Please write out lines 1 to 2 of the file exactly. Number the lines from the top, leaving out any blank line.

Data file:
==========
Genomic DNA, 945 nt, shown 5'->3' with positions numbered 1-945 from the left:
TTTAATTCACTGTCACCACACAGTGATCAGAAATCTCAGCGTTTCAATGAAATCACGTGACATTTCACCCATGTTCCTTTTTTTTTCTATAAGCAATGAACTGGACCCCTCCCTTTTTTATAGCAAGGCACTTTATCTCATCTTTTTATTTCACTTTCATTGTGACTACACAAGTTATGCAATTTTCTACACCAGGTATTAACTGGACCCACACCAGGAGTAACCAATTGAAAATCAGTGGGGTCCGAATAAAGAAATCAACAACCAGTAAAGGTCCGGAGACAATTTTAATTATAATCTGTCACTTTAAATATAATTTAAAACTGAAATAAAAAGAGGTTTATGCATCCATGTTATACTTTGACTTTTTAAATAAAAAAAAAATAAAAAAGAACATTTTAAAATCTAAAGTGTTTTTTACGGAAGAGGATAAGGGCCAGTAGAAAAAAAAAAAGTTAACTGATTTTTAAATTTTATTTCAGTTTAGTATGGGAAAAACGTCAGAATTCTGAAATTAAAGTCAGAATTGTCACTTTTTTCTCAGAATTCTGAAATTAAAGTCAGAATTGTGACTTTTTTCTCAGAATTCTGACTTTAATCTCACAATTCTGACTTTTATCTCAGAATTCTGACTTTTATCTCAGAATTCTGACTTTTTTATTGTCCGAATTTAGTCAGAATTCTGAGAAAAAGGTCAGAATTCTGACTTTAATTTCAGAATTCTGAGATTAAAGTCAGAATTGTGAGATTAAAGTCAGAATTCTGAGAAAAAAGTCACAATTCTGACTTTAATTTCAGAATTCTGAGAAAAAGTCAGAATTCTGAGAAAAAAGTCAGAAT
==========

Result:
Genomic DNA, 945 nt, shown 5'->3' with positions numbered 1-945 from the left:
TTTAATTCACTGTCACCACACAGTGATCAGAAATCTCAGCGTTTCAATGAAATCACGTGACATTTCACCCATGTTCCTTTTTTTTTCTATAAGCAATGAACTGGACCCCTCCCTTTTTTATAGCAAGGCACTTTATCTCATCTTTTTATTTCACTTTCATTGTGACTACACAAGTTATGCAATTTTCTACACCAGGTATTAACTGGACCCACACCAGGAGTAACCAATTGAAAATCAGTGGGGTCCGAATAAAGAAATCAACAACCAGTAAAGGTCCGGAGACAATTTTAATTATAATCTGTCACTTTAAATATAATTTAAAACTGAAATAAAAAGAGGTTTATGCATCCATGTTATACTTTGACTTTTTAAATAAAAAAAAAATAAAAAAGAACATTTTAAAATCTAAAGTGTTTTTTACGGAAGAGGATAAGGGCCAGTAGAAAAAAAAAAAGTTAACTGATTTTTAAATTTTATTTCAGTTTAGTATGGGAAAAACGTCAGAATTCTGAAATTAAAGTCAGAATTGTCACTTTTTTCTCAGAATTCTGAAATTAAAGTCAGAATTGTGACTTTTTTCTCAGAATTCTGACTTTAATCTCACAATTCTGACTTTTATCTCAGAATTCTGACTTTTATCTCAGAATTCTGACTTTTTTATTGTCCGAATTTAGTCAGAATTCTGAGAAAAAGGTCAGAATTCTGACTTTAATTTCAGAATTCTGAGATTAAAGTCAGAATTGTGAGATTAAAGTCAGAATTCTGAGAAAAAAGTCACAATTCTGACTTTAATTTCAGAATTCTGAGAAAAAGTCAGAATTCTGAGAAAAAAGTCAGAAT